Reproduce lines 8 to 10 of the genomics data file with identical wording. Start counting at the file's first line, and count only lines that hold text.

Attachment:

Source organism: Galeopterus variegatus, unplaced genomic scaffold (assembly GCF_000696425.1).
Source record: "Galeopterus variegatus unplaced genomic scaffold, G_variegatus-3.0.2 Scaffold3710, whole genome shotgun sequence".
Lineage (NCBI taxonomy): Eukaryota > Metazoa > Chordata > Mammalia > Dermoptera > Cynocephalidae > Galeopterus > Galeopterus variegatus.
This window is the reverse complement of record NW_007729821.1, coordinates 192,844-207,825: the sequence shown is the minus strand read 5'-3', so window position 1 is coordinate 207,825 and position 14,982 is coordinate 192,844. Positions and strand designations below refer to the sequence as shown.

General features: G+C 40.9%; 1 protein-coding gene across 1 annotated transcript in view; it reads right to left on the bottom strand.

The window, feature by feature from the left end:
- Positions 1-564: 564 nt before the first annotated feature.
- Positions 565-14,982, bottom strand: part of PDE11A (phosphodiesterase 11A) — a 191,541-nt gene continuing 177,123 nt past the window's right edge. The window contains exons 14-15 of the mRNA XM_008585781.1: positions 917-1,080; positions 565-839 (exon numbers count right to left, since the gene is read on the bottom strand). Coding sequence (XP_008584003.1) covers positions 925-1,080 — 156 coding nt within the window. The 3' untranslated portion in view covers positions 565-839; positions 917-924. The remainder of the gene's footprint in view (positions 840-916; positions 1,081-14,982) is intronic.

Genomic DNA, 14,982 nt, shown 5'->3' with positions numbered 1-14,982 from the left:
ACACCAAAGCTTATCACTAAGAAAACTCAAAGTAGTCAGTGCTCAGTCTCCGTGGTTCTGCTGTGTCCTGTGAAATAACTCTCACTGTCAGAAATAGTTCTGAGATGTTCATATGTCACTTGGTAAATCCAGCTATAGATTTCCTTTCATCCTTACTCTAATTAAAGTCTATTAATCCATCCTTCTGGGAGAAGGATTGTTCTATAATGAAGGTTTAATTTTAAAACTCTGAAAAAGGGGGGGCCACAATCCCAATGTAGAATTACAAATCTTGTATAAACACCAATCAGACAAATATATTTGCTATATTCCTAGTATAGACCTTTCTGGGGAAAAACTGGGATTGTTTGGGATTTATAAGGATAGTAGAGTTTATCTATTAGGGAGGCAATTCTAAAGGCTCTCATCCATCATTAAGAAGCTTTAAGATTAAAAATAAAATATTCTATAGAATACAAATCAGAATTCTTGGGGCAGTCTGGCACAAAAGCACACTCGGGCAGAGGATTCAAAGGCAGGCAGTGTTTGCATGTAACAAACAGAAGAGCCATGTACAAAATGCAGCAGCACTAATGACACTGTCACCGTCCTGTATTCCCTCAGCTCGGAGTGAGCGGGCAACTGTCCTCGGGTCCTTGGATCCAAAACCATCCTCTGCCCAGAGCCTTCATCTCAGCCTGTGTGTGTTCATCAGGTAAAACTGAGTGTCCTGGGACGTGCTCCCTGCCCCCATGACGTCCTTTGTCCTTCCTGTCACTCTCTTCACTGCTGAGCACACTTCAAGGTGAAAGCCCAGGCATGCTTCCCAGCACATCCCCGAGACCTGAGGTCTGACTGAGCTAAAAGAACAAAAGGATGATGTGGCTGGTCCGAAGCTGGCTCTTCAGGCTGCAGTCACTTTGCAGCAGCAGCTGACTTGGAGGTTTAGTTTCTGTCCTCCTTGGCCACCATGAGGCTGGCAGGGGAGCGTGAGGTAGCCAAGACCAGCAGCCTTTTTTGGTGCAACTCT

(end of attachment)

- Positions 565-14,982, bottom strand: part of PDE11A (phosphodiesterase 11A) — a 191,541-nt gene continuing 177,123 nt past the window's right edge. The window contains exons 14-15 of the mRNA XM_008585781.1: positions 917-1,080; positions 565-839 (exon numbers count right to left, since the gene is read on the bottom strand). Coding sequence (XP_008584003.1) covers positions 925-1,080 — 156 coding nt within the window. The 3' untranslated portion in view covers positions 565-839; positions 917-924. The remainder of the gene's footprint in view (positions 840-916; positions 1,081-14,982) is intronic.

Genomic DNA, 14,982 nt, shown 5'->3' with positions numbered 1-14,982 from the left:
ACACCAAAGCTTATCACTAAGAAAACTCAAAGTAGTCAGTGCTCAGTCTCCGTGGTTCTGCTGTGTCCTGTGAAATAACTCTCACTGTCAGAAATAGTTCTGAGATGTTCATATGTCACTTGGTAAATCCAGCTATAGATTTCCTTTCATCCTTACTCTAATTAAAGTCTATTAATCCATCCTTCTGGGAGAAGGATTGTTCTATAATGAAGGTTTAATTTTAAAACTCTGAAAAAGGGGGGGCCACAATCCCAATGTAGAATTACAAATCTTGTATAAACACCAATCAGACAAATATATTTGCTATATTCCTAGTATAGACCTTTCTGGGGAAAAACTGGGATTGTTTGGGATTTATAAGGATAGTAGAGTTTATCTATTAGGGAGGCAATTCTAAAGGCTCTCATCCATCATTAAGAAGCTTTAAGATTAAAAATAAAATATTCTATAGAATACAAATCAGAATTCTTGGGGCAGTCTGGCACAAAAGCACACTCGGGCAGAGGATTCAAAGGCAGGCAGTGTTTGCATGTAACAAACAGAAGAGCCATGTACAAAATGCAGCAGCACTAATGACACTGTCACCGTCCTGTATTCCCTCAGCTCGGAGTGAGCGGGCAACTGTCCTCGGGTCCTTGGATCCAAAACCATCCTCTGCCCAGAGCCTTCATCTCAGCCTGTGTGTGTTCATCAGGTAAAACTGAGTGTCCTGGGACGTGCTCCCTGCCCCCATGACGTCCTTTGTCCTTCCTGTCACTCTCTTCACTGCTGAGCACACTTCAAGGTGAAAGCCCAGGCATGCTTCCCAGCACATCCCCGAGACCTGAGGTCTGACTGAGCTAAAAGAACAAAAGGATGATGTGGCTGGTCCGAAGCTGGCTCTTCAGGCTGCAGTCACTTTGCAGCAGCAGCTGACTTGGAGGTTTAGTTTCTGTCCTCCTTGGCCACCATGAGGCTGGCAGGGGAGCGTGAGGTAGCCAAGACCAGCAGCCTTTTTTGGTGCAACTCT